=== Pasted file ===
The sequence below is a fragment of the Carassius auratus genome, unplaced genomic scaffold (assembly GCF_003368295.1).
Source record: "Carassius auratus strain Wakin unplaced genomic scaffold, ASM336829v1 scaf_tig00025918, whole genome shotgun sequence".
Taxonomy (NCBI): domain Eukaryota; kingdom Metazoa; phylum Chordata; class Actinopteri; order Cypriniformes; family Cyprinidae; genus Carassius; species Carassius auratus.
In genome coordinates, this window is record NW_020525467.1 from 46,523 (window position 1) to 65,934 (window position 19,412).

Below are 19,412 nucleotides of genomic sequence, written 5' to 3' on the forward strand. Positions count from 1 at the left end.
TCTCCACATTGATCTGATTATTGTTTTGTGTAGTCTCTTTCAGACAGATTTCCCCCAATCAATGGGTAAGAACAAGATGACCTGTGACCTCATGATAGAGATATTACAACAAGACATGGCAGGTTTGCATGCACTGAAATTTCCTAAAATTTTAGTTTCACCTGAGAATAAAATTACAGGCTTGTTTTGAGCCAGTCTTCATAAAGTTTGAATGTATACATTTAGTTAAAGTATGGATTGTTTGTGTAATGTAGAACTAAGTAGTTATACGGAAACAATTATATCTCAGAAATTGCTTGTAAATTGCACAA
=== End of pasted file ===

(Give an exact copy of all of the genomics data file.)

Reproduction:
The sequence below is a fragment of the Carassius auratus genome, unplaced genomic scaffold (assembly GCF_003368295.1).
Source record: "Carassius auratus strain Wakin unplaced genomic scaffold, ASM336829v1 scaf_tig00025918, whole genome shotgun sequence".
Taxonomy (NCBI): domain Eukaryota; kingdom Metazoa; phylum Chordata; class Actinopteri; order Cypriniformes; family Cyprinidae; genus Carassius; species Carassius auratus.
In genome coordinates, this window is record NW_020525467.1 from 46,523 (window position 1) to 65,934 (window position 19,412).

Below are 19,412 nucleotides of genomic sequence, written 5' to 3' on the forward strand. Positions count from 1 at the left end.
TCTCCACATTGATCTGATTATTGTTTTGTGTAGTCTCTTTCAGACAGATTTCCCCCAATCAATGGGTAAGAACAAGATGACCTGTGACCTCATGATAGAGATATTACAACAAGACATGGCAGGTTTGCATGCACTGAAATTTCCTAAAATTTTAGTTTCACCTGAGAATAAAATTACAGGCTTGTTTTGAGCCAGTCTTCATAAAGTTTGAATGTATACATTTAGTTAAAGTATGGATTGTTTGTGTAATGTAGAACTAAGTAGTTATACGGAAACAATTATATCTCAGAAATTGCTTGTAAATTGCACAA